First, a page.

And, secondly, I have no idea what this guy believes.

Up next, why are so many liberals dissatisfied with President Obama?
Jonathan Chait writes in "New York" magazine that the problem isn`t the
president; it`s the liberals who are never satisfied with any Democratic
president.

This is fascinating -- a fascinating argument here. Jonathan Chait
joins us next.

You`re watching HARDBALL, only on MSNBC.

(COMMERCIAL BREAK)

BRIAN SULLIVAN, CNBC CORRESPONDENT: I`m Brian Sullivan with your CNBC
"Market Wrap."

Modest losses as the third-quarter GDP is revised down and the IMF
unveils a new enhanced lending program in Europe. The Dow Jones industrial
average dropped 53 points, S&P off four, and the Nasdaq giving up just one
point.

The Commerce Department says the economy grew a little slower than we
had originally believed in the third quarter. They revised their GDP
annualized growth estimate down to 2 percent from 2.5 percent. Meantime,
the IMF beefing up its lending with a new six-month liquidity line reserved
for countries with relatively good economic standing? Who is that?

In stocks, AT&T finished higher after an unsuccessful, but apparently
well-organized attempt to hack into its customer accounts. Merck announced
that it will pay $950 million to settle claims related to the marketing of
its painkiller Vioxx.

And news breaking moments ago at the closing bell, the Federal Reserve
announcing a new round of stress tests for 19 firms, including America`s
six biggest banks.

That is it from CNBC, first in business worldwide -- and now back to
HARDBALL.

MATTHEWS: Well, this will be fun.

Welcome back to HARDBALL.

In the latest issue of "New York" magazine, Jonathan Chait asks the
question, when did liberals become so unreasonable?

And in it he writes -- quote -- "Liberals are dissatisfied with Obama
because liberals on the whole are incapable of feeling satisfied with a
Democratic president. They can be happy with the idea of a Democratic
president, indeed, dancing-in-the-streets delirious, but not with the real
thing. The various theories of disconsolate liberals all suffer from a
failure to compare Obama with any plausible baseline. Instead, they
compare Obama with an imaginary president, either an imaginary Obama or a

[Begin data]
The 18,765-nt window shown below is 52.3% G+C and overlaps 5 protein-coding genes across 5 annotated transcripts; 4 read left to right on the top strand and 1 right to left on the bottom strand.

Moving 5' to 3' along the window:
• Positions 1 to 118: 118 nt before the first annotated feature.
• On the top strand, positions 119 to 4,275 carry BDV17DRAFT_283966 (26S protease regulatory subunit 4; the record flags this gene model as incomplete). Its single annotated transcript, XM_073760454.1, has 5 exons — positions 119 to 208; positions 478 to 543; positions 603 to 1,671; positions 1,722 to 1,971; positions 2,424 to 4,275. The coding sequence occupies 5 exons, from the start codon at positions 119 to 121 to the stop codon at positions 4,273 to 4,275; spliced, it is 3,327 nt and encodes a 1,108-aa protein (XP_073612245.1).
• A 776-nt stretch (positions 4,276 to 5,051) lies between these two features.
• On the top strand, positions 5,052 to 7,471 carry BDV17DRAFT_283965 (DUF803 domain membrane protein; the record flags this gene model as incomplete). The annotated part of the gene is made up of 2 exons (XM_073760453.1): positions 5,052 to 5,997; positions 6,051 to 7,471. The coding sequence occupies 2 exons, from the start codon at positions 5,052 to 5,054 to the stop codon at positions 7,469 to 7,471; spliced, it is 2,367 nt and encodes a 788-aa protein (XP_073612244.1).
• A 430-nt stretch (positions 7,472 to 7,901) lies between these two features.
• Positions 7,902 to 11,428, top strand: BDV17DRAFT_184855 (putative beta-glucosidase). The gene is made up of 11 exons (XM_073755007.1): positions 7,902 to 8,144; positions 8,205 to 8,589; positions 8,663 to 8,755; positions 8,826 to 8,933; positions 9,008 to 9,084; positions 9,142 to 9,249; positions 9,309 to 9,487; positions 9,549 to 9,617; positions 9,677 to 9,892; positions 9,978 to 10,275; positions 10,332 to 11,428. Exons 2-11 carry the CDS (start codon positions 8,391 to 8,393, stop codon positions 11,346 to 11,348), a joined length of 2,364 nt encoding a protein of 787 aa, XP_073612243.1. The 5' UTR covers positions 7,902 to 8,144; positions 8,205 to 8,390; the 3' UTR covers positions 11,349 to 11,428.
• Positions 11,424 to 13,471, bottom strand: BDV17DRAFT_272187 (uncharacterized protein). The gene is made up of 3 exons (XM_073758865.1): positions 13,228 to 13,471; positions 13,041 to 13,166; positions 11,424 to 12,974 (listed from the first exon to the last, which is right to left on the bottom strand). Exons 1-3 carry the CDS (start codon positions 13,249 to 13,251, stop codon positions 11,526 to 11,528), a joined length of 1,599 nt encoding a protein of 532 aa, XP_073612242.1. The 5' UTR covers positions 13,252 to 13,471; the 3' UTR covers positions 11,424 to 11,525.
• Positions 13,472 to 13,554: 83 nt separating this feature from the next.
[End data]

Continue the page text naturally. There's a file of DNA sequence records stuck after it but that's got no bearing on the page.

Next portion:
fantasy version of a past president."

Whoa.

Jonathan Chait writes for "New York" magazine, and Joan Walsh is
editor at large for Salon.

Joan, this man has tapped into our very being here, the very raison
d`etre of what we do for a living.

First of all, Joan, I want to ask you, what do you think when you read
this article, just to get -- I know -- I like you so much and I want to
know. When you read that it was your psychological condition that is the
problem, not the president`s track record, what did you think?

(LAUGHTER)

JOAN WALSH, EDITOR IN CHIEF, SALON.COM: I was very irritated and
dissatisfied, Chris.

(LAUGHTER)

WALSH: I got really angry.

No.

(LAUGHTER)

MATTHEWS: You were disappointed.

WALSH: It`s because that`s my nature. Apparently, that`s my nature,
Jonathan says. No, seriously...

MATTHEWS: You`re one of those professional progressives, right?

WALSH: Professional left, always whining. Joe Biden wants me to stop
whining, too.

OK. Look, first of all, liberal Democrats -- let`s be clear. Liberal
Democrats are very happy with this president, and they were happy with
President Clinton, too. If you look at the Gallup weekly tracking poll,
and you can all the way back to very far back, I mean, Obama stays in the
70s, goes up into the 80s with liberal Democrats.

MATTHEWS: OK, let me go with that.

WALSH: Clinton did, too.

MATTHEWS: Joan, you have -- you have perked me up here.

WALSH: Good.

MATTHEWS: I`m going to challenge you and then you can tell me what
you`re thinking here.

WALSH: OK.

MATTHEWS: Here we have the latest NBC/"Wall Street Journal" poll
making that same point. Would the Democrats -- should the Democrats
nominate Obama again? Twenty-three percent, that`s a pretty good
endorsement by the disgruntled liberals. Only 20 percent, nominate someone
else, which is Hillary or someone else.

How can you say there that crowds like the one who watch this show and
myself oftentimes are disgruntled and permanently so?

JONATHAN CHAIT, "NEW YORK": You know, there`s a difference between
wanting to dump a guy out of office and being happy with him. And liberals
are in sort of between there. They`re not ready to dump Obama. Some of
them are, but most of them aren`t ready to dump him.

But there is a broad dissatisfaction, right? The people who are
approving of him are saying, well, it could be worse. Things are hard for
him. Circumstances were tough. Maybe it will be better in the second
term.

No one is saying, he`s actually done a pretty good job. You have got
people -- sort of ranges from like angry, betrayed, let down, disappointed,
dissatisfied. Generally, he`s better than the Republican in their mind,
but, still, it`s a letdown, it`s not that good.

(CROSSTALK)

MATTHEWS: Do you think part of it is -- is age? I mean, I`m older
than Joan. I`m older than you, I`m sure.

And yet I -- I think a lot of very young people in their 20s do have
idealism up the kazoo. And I understand it. They want perfection. Is